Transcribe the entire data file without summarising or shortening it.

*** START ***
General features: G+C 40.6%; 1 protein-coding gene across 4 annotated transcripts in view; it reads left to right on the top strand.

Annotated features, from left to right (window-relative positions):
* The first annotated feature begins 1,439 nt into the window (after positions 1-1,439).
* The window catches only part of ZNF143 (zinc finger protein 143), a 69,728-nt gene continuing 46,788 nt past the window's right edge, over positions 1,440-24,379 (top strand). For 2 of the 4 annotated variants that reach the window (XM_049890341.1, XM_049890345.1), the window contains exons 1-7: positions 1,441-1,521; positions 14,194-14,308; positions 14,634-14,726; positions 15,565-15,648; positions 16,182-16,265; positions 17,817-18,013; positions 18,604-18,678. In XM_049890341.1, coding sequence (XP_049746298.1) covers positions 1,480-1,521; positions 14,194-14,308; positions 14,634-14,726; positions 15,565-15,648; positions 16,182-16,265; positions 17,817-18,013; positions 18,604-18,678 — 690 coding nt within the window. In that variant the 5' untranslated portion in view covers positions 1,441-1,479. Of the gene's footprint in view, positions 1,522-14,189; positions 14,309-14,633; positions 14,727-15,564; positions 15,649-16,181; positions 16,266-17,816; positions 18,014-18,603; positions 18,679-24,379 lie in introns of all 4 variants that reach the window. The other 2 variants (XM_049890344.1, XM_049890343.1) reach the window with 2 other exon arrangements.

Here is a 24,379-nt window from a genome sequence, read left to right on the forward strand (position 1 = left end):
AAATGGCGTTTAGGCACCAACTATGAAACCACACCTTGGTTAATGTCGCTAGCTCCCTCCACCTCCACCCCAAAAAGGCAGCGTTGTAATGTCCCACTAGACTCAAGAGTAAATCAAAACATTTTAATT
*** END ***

General features: G+C 40.6%; 1 protein-coding gene across 4 annotated transcripts in view; it reads left to right on the top strand.

Annotated features, from left to right (window-relative positions):
* The first annotated feature begins 1,439 nt into the window (after positions 1-1,439).
* The window catches only part of ZNF143 (zinc finger protein 143), a 69,728-nt gene continuing 46,788 nt past the window's right edge, over positions 1,440-24,379 (top strand). For 2 of the 4 annotated variants that reach the window (XM_049890341.1, XM_049890345.1), the window contains exons 1-7: positions 1,441-1,521; positions 14,194-14,308; positions 14,634-14,726; positions 15,565-15,648; positions 16,182-16,265; positions 17,817-18,013; positions 18,604-18,678. In XM_049890341.1, coding sequence (XP_049746298.1) covers positions 1,480-1,521; positions 14,194-14,308; positions 14,634-14,726; positions 15,565-15,648; positions 16,182-16,265; positions 17,817-18,013; positions 18,604-18,678 — 690 coding nt within the window. In that variant the 5' untranslated portion in view covers positions 1,441-1,479. Of the gene's footprint in view, positions 1,522-14,189; positions 14,309-14,633; positions 14,727-15,564; positions 15,649-16,181; positions 16,266-17,816; positions 18,014-18,603; positions 18,679-24,379 lie in introns of all 4 variants that reach the window. The other 2 variants (XM_049890344.1, XM_049890343.1) reach the window with 2 other exon arrangements.

Here is a 24,379-nt window from a genome sequence, read left to right on the forward strand (position 1 = left end):
AAATGGCGTTTAGGCACCAACTATGAAACCACACCTTGGTTAATGTCGCTAGCTCCCTCCACCTCCACCCCAAAAAGGCAGCGTTGTAATGTCCCACTAGACTCAAGAGTAAATCAAAACATTTTAATT